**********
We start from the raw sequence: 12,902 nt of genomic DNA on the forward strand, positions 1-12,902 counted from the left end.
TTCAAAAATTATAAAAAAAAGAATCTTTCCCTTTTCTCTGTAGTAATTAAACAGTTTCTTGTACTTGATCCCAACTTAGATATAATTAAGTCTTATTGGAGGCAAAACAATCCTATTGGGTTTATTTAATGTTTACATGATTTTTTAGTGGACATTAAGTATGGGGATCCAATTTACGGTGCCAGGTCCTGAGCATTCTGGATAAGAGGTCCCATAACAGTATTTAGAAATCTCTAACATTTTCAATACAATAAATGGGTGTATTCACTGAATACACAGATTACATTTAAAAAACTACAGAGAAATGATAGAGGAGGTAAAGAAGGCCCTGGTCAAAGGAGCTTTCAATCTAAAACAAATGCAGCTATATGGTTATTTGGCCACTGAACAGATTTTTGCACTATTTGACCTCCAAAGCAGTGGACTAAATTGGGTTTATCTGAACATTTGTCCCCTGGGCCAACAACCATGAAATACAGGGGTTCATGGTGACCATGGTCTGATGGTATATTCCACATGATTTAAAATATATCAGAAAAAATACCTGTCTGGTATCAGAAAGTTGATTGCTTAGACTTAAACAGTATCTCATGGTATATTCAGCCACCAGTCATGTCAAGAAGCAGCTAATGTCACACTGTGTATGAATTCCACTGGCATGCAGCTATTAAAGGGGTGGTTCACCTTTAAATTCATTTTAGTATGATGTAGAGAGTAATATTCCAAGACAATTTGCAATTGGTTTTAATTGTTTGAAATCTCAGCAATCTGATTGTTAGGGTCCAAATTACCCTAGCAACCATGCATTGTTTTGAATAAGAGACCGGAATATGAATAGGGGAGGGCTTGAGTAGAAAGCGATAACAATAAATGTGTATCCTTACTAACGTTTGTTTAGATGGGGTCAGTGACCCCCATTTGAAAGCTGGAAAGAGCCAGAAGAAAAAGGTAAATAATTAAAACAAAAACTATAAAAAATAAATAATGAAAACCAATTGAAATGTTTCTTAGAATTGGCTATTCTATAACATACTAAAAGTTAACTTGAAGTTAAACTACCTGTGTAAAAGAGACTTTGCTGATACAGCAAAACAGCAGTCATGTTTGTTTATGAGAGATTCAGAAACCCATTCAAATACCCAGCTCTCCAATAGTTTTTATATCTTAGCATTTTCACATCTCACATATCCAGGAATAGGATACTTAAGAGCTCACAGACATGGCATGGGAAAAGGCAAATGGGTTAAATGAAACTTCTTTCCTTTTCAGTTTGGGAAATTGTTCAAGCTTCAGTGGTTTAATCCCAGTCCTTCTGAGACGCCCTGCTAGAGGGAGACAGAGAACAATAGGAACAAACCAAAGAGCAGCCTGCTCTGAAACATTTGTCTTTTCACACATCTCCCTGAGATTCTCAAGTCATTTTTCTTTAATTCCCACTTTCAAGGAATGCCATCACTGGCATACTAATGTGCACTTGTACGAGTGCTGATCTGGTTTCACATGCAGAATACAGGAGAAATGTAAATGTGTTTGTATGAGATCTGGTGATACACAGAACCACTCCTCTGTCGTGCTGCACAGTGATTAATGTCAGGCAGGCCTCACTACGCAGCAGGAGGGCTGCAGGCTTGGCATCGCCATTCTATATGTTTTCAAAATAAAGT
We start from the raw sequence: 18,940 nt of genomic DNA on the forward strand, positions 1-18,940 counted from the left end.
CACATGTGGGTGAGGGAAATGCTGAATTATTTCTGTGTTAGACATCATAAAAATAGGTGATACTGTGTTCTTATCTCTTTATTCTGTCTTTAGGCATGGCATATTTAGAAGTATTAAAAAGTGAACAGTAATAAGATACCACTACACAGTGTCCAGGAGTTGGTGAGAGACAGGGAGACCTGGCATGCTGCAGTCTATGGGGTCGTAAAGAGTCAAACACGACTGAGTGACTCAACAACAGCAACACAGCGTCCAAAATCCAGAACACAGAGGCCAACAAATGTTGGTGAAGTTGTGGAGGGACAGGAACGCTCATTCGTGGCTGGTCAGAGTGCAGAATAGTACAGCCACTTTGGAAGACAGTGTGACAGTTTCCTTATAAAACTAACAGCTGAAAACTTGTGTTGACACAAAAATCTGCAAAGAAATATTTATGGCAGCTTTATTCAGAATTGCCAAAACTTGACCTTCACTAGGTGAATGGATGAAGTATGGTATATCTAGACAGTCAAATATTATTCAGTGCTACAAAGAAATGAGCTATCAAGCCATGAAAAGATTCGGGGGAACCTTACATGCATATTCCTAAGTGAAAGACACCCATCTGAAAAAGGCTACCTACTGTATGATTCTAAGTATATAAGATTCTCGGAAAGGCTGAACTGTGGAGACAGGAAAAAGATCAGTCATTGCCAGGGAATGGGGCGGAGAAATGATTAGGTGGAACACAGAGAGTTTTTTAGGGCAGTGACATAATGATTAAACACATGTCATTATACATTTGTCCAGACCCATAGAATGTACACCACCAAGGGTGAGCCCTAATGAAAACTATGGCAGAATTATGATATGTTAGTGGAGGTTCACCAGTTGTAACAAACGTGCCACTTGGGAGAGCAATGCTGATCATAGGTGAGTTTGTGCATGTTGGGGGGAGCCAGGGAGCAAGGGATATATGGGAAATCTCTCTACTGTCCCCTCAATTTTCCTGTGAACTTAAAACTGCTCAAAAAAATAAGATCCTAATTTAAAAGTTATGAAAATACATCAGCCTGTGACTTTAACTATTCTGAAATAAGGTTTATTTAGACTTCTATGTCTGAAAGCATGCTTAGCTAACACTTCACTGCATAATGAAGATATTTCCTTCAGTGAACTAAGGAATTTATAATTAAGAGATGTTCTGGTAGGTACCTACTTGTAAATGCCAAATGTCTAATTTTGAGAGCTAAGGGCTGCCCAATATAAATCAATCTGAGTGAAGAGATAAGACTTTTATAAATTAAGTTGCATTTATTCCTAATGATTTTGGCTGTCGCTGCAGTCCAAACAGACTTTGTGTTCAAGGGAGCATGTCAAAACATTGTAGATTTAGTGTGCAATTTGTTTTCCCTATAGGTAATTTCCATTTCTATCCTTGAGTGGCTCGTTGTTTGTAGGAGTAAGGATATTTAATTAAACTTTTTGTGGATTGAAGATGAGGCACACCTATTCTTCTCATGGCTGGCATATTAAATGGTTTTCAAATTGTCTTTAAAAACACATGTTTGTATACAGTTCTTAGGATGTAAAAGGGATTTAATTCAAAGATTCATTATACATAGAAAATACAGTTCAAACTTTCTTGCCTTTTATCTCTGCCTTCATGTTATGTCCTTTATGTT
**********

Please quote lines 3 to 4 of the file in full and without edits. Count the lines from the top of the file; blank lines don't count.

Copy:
We start from the raw sequence: 18,940 nt of genomic DNA on the forward strand, positions 1-18,940 counted from the left end.
CACATGTGGGTGAGGGAAATGCTGAATTATTTCTGTGTTAGACATCATAAAAATAGGTGATACTGTGTTCTTATCTCTTTATTCTGTCTTTAGGCATGGCATATTTAGAAGTATTAAAAAGTGAACAGTAATAAGATACCACTACACAGTGTCCAGGAGTTGGTGAGAGACAGGGAGACCTGGCATGCTGCAGTCTATGGGGTCGTAAAGAGTCAAACACGACTGAGTGACTCAACAACAGCAACACAGCGTCCAAAATCCAGAACACAGAGGCCAACAAATGTTGGTGAAGTTGTGGAGGGACAGGAACGCTCATTCGTGGCTGGTCAGAGTGCAGAATAGTACAGCCACTTTGGAAGACAGTGTGACAGTTTCCTTATAAAACTAACAGCTGAAAACTTGTGTTGACACAAAAATCTGCAAAGAAATATTTATGGCAGCTTTATTCAGAATTGCCAAAACTTGACCTTCACTAGGTGAATGGATGAAGTATGGTATATCTAGACAGTCAAATATTATTCAGTGCTACAAAGAAATGAGCTATCAAGCCATGAAAAGATTCGGGGGAACCTTACATGCATATTCCTAAGTGAAAGACACCCATCTGAAAAAGGCTACCTACTGTATGATTCTAAGTATATAAGATTCTCGGAAAGGCTGAACTGTGGAGACAGGAAAAAGATCAGTCATTGCCAGGGAATGGGGCGGAGAAATGATTAGGTGGAACACAGAGAGTTTTTTAGGGCAGTGACATAATGATTAAACACATGTCATTATACATTTGTCCAGACCCATAGAATGTACACCACCAAGGGTGAGCCCTAATGAAAACTATGGCAGAATTATGATATGTTAGTGGAGGTTCACCAGTTGTAACAAACGTGCCACTTGGGAGAGCAATGCTGATCATAGGTGAGTTTGTGCATGTTGGGGGGAGCCAGGGAGCAAGGGATATATGGGAAATCTCTCTACTGTCCCCTCAATTTTCCTGTGAACTTAAAACTGCTCAAAAAAATAAGATCCTAATTTAAAAGTTATGAAAATACATCAGCCTGTGACTTTAACTATTCTGAAATAAGGTTTATTTAGACTTCTATGTCTGAAAGCATGCTTAGCTAACACTTCACTGCATAATGAAGATATTTCCTTCAGTGAACTAAGGAATTTATAATTAAGAGATGTTCTGGTAGGTACCTACTTGTAAATGCCAAATGTCTAATTTTGAGAGCTAAGGGCTGCCCAATATAAATCAATCTGAGTGAAGAGATAAGACTTTTATAAATTAAGTTGCATTTATTCCTAATGATTTTGGCTGTCGCTGCAGTCCAAACAGACTTTGTGTTCAAGGGAGCATGTCAAAACATTGTAGATTTAGTGTGCAATTTGTTTTCCCTATAGGTAATTTCCATTTCTATCCTTGAGTGGCTCGTTGTTTGTAGGAGTAAGGATATTTAATTAAACTTTTTGTGGATTGAAGATGAGGCACACCTATTCTTCTCATGGCTGGCATATTAAATGGTTTTCAAATTGTCTTTAAAAACACATGTTTGTATACAGTTCTTAGGATGTAAAAGGGATTTAATTCAAAGATTCATTATACATAGAAAATACAGTTCAAACTTTCTTGCCTTTTATCTCTGCCTTCATGTTATGTCCTTTATGTT